B. Content Knowledge

A graphic of a student sitting on booksContent consists of the facts, concepts, and principles that govern a body of study. The following are some ways to differentiate content for gifted/talented learners:

  • Pacing is modification of the rate at which students advance through the content. Some examples of pacing include allowing the gifted student to
    • learn or become familiar with new content knowledge early, and
    • perform more in-depth and longer explorations of specific topics.

  • Enrichment is an elaboration on the basic concepts taught in the regular education program. Some examples of enrichment include allowing students to
    • reason from concrete to abstract, familiar to unfamiliar, and known to the unknown;
    • explore the discipline by going beyond memorization of facts and concepts into exploring generalizations, principles, theories, and laws; and
    • investigate the many layers within a discipline through details, patterns, trends, unanswered questions, and ethical considerations.

  • Sophistication is access to a larger system of ideas and concepts related to the basic content knowledge. Some examples of sophistication include allowing students to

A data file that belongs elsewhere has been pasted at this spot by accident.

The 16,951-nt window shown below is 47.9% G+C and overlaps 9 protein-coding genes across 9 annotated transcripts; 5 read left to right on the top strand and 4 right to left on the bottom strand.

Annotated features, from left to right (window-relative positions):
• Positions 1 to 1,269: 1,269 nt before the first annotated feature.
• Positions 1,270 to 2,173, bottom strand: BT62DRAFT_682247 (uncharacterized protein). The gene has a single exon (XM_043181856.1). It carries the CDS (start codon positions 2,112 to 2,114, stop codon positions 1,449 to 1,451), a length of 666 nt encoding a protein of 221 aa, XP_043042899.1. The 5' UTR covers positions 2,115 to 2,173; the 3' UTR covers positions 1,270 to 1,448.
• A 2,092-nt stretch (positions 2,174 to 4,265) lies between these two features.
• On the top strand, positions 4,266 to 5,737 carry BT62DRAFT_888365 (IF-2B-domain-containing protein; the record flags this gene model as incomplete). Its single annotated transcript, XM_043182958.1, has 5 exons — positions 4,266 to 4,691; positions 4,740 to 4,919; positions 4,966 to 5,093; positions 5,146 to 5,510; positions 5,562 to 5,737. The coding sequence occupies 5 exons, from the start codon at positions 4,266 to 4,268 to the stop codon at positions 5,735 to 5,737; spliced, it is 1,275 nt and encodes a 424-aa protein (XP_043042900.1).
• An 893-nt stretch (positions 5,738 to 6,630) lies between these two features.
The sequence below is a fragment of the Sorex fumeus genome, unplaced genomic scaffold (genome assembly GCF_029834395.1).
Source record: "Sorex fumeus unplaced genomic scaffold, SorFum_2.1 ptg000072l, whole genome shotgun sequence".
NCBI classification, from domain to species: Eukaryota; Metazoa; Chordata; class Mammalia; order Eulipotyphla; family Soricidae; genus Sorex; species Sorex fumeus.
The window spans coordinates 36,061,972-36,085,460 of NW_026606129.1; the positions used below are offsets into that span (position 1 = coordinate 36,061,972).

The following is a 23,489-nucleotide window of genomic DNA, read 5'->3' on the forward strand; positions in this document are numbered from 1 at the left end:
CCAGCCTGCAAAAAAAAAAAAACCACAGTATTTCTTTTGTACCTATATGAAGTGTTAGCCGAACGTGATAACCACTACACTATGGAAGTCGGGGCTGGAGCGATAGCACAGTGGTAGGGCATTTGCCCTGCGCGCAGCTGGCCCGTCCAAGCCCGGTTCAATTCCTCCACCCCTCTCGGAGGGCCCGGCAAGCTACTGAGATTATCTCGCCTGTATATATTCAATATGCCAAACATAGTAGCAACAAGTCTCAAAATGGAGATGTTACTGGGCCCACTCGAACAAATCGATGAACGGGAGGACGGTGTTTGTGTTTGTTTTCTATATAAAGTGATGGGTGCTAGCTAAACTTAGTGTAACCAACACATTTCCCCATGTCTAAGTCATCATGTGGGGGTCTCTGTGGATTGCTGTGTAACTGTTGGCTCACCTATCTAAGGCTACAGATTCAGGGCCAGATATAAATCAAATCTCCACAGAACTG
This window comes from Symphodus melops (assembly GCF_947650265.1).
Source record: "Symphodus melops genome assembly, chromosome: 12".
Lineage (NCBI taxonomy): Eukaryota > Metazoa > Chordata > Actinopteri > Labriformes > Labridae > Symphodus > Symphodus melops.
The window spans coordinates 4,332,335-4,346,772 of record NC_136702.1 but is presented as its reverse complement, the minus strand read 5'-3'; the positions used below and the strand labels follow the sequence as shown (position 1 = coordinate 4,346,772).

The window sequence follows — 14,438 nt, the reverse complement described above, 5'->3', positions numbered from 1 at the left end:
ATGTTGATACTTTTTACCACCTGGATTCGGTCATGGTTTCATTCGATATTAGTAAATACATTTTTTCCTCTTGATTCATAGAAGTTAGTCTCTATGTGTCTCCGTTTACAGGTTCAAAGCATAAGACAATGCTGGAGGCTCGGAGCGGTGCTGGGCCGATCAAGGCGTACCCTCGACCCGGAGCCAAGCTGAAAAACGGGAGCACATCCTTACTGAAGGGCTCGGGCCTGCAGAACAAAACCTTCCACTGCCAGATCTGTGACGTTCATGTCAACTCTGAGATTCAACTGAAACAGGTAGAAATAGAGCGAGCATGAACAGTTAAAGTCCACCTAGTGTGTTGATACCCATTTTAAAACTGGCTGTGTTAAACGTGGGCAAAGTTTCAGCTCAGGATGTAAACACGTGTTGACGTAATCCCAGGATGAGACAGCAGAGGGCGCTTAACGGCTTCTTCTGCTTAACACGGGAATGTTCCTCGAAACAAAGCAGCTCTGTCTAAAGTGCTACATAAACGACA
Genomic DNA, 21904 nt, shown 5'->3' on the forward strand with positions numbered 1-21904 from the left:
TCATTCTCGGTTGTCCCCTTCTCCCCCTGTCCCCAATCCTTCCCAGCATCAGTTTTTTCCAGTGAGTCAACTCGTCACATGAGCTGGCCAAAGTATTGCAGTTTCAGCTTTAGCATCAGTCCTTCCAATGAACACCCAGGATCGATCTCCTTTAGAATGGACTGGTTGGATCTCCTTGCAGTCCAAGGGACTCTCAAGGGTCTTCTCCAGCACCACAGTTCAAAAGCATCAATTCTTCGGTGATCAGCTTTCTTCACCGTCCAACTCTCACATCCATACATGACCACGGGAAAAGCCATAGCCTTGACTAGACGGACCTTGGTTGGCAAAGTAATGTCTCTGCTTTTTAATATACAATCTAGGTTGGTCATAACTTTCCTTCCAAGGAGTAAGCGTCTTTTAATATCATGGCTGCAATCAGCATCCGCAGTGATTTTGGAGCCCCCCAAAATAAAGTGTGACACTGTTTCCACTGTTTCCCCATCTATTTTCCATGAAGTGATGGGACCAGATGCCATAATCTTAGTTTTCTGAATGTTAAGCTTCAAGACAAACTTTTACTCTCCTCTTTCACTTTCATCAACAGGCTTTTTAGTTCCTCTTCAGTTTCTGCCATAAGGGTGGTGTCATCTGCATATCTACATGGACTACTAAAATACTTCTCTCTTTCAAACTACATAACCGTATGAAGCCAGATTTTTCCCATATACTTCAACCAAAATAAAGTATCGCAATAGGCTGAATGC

• extend content within, between, and across disciplines through the study of themes, problems, and issues;
    • discover relationships between and among ideas; and
    • examine relationships from multiple points of view.

  • Novelty is exposure to completely different material than any material in the regular curriculum. Some examples of novelty include allowing students to
    • develop relevant and individualized meaning of unique concepts and themes;
    • express ideas in original, creative ways; and
    • provide students with a completely original curriculum.

Listed below is a sample of resources for instruction in the four core content areas. There are many other good resources available on the Internet—for all content areas and all grades levels.

English Language Arts
Social Studies